50: Aeronautics :strong links with industry

When the UTC-Roberval Lab was created, back in 2000, by the merger of the LG2mS (Mechanical engineering and for Materials and Structures) and some other research units, it was placed under a joint hierarchy: UTC and the CNRS. So, what are key features of the Roberval research Lab? Firstly, we can cite the noteworthy, excellent reputation of the research scientists’ teams and the strong links they have built with a variety of industrial sectors.

50: Aeronautics :strong links with industry

Digital continuity

Senior lecturer-cum research scientist; Dr Alexandre Durupt is the science officer in charge of the LabCom DIMEXP at the UTC-Roberval Laboratory and co-supervisor, with Dr Julien Le Duigou, for a thesis presented by Émeric Ostermeyer on the project Lucid, with some noteworthy aeronautical partners.

The team made two observations. Remind us, please, what was the first? "We realized", explains Émeric Ostermeyer, "that fabrication processes generate enormous amounts of data. We decided, consequently that we should examine the question of how best to reuse, accumulate and build onto the knowledge encoded in the data". And your second observation? "The programmers, in this instance those who create parts machining programmes spend a lot of tile doing basic routine activities and thus less time on the higher added value work", he adds.

What is the guide-line idea behind the project? " It consists of analyzing all the data collected during the fabrication phases using data mining techniques, and what we call machine learning" processes so as to automate - wherever possible - the routine work in fabrication and to spend more time on the more complex issues", he insists .

Who are the partners to this LUCID FUI 21 Project, launched in 2016? There are 4 partners: Safran Group, Hexagon Group NCSimul (software editor), Ventana Taverny, who work mainly for aeronautical and aerospace and UF1, a more 'general scope' company. These aeronautical partners have expressed a very strong demand for "traceability in respect to the parts that structure an aircraft engine today, for example, the compressor fan assemblies or turbine blades. It is of utmost importance that we know which machine, which programme was used to fabricate every single engine part, with total compliancy in the digital continuity, as we say", recalls Alexandre Durupt. ""We use the expression "digital continuity" when we make an information transfer from software A to software B in an automated manner - the human operator only being there to ensure and certify correct transfer" details Émeric Ostermeyer.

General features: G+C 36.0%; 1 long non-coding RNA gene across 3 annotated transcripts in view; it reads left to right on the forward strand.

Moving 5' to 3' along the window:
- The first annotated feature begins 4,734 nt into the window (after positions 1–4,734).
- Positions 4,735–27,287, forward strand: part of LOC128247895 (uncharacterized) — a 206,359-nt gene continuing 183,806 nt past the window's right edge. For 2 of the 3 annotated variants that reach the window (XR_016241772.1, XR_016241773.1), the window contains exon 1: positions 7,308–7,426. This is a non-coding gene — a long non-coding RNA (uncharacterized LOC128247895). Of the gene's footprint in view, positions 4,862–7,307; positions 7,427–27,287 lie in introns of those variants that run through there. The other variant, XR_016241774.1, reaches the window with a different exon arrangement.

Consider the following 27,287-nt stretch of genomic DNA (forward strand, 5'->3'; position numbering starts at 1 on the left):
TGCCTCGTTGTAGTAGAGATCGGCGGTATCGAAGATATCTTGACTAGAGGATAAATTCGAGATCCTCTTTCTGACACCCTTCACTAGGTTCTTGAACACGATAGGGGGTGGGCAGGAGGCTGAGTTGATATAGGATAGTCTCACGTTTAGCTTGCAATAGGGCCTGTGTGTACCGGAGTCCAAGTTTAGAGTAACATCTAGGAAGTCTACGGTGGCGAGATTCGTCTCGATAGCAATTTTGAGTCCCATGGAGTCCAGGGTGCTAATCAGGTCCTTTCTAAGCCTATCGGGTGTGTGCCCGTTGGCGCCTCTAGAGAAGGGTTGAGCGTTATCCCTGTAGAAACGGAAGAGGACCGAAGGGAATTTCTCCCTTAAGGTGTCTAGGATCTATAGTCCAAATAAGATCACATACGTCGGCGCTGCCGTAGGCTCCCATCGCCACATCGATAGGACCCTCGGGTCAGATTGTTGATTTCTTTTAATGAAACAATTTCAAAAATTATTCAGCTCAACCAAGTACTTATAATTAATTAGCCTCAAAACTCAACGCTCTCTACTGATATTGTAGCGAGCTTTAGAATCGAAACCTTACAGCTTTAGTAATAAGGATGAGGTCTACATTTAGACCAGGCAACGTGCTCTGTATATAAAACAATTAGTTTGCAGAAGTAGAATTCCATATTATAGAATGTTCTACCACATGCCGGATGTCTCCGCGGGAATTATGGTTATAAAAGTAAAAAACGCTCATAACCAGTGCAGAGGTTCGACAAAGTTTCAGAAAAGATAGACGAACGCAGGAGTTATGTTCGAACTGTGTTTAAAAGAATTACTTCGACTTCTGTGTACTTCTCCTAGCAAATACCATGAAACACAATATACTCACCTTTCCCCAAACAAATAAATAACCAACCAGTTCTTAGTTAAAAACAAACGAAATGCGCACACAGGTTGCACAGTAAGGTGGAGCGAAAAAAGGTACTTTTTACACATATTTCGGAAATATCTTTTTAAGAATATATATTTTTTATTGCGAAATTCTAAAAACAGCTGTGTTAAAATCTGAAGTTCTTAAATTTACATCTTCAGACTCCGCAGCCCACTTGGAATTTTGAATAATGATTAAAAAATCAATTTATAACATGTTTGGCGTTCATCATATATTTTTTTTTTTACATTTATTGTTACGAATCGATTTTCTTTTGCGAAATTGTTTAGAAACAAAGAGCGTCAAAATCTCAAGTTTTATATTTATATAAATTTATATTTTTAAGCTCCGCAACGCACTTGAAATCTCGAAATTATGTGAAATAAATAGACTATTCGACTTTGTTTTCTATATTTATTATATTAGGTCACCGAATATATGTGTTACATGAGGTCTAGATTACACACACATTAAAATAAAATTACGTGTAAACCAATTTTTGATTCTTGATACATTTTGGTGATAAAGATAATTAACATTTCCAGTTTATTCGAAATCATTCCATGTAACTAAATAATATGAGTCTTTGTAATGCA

Let us take the case of the Safran Group. "They have some 500 machine tools in operation. The vert organization of the machining programmes becomes very complex. A great many software packages are involved. Firstly, we have the fabrication packages which are computer-aided (CA) which prepare and edit the parts fabrication programme; then we have the software that transfers and converts the programme into executable machine language and lastly we have the programme test simulator which is run before fabrication is actually launched", concludes Alexandre Durupt.